Summer 2000 Issue 35
From Strength to Strength: Recent Successes for RCA/V&A Conservation Students
Dr Sandra Grantham
Sandra graduated in July 1999 with the first ever PhD for RCA/V&A Conservation and, so far as we are aware, the first conservation doctorate in the UK. Sandra's research brought an holistic approach to an area of paper conservation - the Japanese screen. Her thesis, which is available as a CD-ROM (another first), is entitled 'Bysbu & Fusuma: Developing an approach to the Conservation of Japanese Screens Through Historical and Technical Study and an Investigation of Current Practices'.
After reviewing relevant literature from diverse sources, the thesis outlines attitudes to paper conservation in Japan and in the West and describes the history, manufacture and use of screens in their country of origin. A summary of the deterioration processes which may occur on painted screens and their possible treatments leads to the description of a new consolidation treatment for flaking and powdering gouache paint layers. This involves the use of a nebuliser for the application of the consolidant and will have wider applications in other fields of conservation.
Since graduation, Sandra has taught on the conservation courses at Camberwell College of Arts and CREPAC in Brussels. She has presented several practical workshops on the nebuliser consolidation technique and delivered a paper at the recent conference, 'The Broad Spectrum: the Art and Science of Conserving Coloured Media', in Chicago. She is currently employed in the V&A Conservation Department for the conservation of paper-based objects for exhibition and loan. (For details concerning the CD ROM contact: email@example.com or firstname.lastname@example.org).
Student Conservator of the Year 1999
RCA/V&A Conservation is pleased and proud that Laura Davies won this award, organised by the Museums & Galleries Commission and supported by English Heritage, the National Preservation Office, the Pilgrim Trust and the British Library. The award of £2500 (plus £2500 for the training organisation) was presented at a ceremony at the British Library in March.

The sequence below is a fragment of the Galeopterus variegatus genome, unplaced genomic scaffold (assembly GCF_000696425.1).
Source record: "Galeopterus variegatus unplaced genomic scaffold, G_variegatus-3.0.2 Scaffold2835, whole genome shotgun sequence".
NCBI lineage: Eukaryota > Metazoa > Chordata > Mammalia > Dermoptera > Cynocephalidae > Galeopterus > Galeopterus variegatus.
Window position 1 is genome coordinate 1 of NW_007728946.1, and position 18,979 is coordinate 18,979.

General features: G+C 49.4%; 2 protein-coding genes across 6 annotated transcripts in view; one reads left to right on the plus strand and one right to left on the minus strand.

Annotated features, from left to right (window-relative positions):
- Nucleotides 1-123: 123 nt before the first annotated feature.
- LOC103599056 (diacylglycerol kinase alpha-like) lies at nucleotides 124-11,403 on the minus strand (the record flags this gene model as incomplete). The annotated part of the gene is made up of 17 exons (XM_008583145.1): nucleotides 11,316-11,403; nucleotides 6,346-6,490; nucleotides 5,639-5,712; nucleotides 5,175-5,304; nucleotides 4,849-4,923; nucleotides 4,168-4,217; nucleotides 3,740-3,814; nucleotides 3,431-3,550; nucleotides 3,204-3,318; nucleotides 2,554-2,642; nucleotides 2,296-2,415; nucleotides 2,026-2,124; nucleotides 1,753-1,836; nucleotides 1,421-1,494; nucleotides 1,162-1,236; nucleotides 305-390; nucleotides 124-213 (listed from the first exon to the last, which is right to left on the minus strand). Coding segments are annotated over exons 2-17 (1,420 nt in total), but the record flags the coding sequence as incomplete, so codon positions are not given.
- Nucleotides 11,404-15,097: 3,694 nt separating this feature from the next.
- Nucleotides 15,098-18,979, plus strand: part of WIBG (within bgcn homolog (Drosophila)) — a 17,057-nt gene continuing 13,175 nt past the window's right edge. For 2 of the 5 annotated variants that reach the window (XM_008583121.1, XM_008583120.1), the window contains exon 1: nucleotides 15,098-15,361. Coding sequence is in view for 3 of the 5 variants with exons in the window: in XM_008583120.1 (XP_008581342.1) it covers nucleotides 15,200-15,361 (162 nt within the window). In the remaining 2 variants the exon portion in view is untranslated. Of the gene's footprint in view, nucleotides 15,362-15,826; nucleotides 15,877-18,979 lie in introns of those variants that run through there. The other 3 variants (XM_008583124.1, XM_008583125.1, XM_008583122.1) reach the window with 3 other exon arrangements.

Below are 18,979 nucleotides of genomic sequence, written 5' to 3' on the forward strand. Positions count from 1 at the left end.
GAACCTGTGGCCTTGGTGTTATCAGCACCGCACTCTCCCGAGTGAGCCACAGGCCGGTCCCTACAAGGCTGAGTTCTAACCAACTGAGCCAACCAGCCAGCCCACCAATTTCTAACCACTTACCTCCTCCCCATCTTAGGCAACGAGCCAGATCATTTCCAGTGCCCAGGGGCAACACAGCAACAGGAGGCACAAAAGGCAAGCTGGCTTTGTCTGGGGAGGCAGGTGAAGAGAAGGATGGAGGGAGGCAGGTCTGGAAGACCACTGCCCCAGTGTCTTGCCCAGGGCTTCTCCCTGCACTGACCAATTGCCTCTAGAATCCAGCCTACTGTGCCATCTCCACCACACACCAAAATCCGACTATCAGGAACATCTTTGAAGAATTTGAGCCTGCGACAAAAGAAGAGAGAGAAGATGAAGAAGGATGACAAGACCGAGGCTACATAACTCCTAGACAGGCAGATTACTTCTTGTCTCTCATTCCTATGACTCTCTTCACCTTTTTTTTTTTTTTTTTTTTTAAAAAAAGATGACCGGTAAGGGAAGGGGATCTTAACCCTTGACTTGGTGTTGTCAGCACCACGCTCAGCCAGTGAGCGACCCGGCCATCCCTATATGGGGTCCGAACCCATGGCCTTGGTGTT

Laura graduated in 1999 with an MA in the Conservation of Social History Objects. She was based at the Museum of London for her three-year programme, where her supervisor was Robert Payton. The winning project was Laura's final year Research Project on the technology and conservation of cuir bouilli, a hard tough leather used for helmets, buckets and flasks for example. Laura's investigation was very thorough, including experiments to reproduce the manufacturing process and a survey of materials and techniques used for maintenance and preservation of cuir bouilli objects which led to a successful conservation strategy. The judges seemed to appreciate the enthusiasm and insight Laura brought to this relatively mundane and heretofore neglected class of object.
Congratulations are also due to Elizabeth-Anne Haldane, a 1999 MA graduate in Textiles Conservation, who was one of only three other short-listed entrants for this award. Her project was the conservation of a highly complex embroidered Tudor cushion cover for the new British Galleries at the V&A and it included digital imaging as an aid to decision-making. Elizabeth-Anne's principal supervisor was Lynda Hillyer and both Laura and Elizabeth-Anne received assistance from Marion Kite.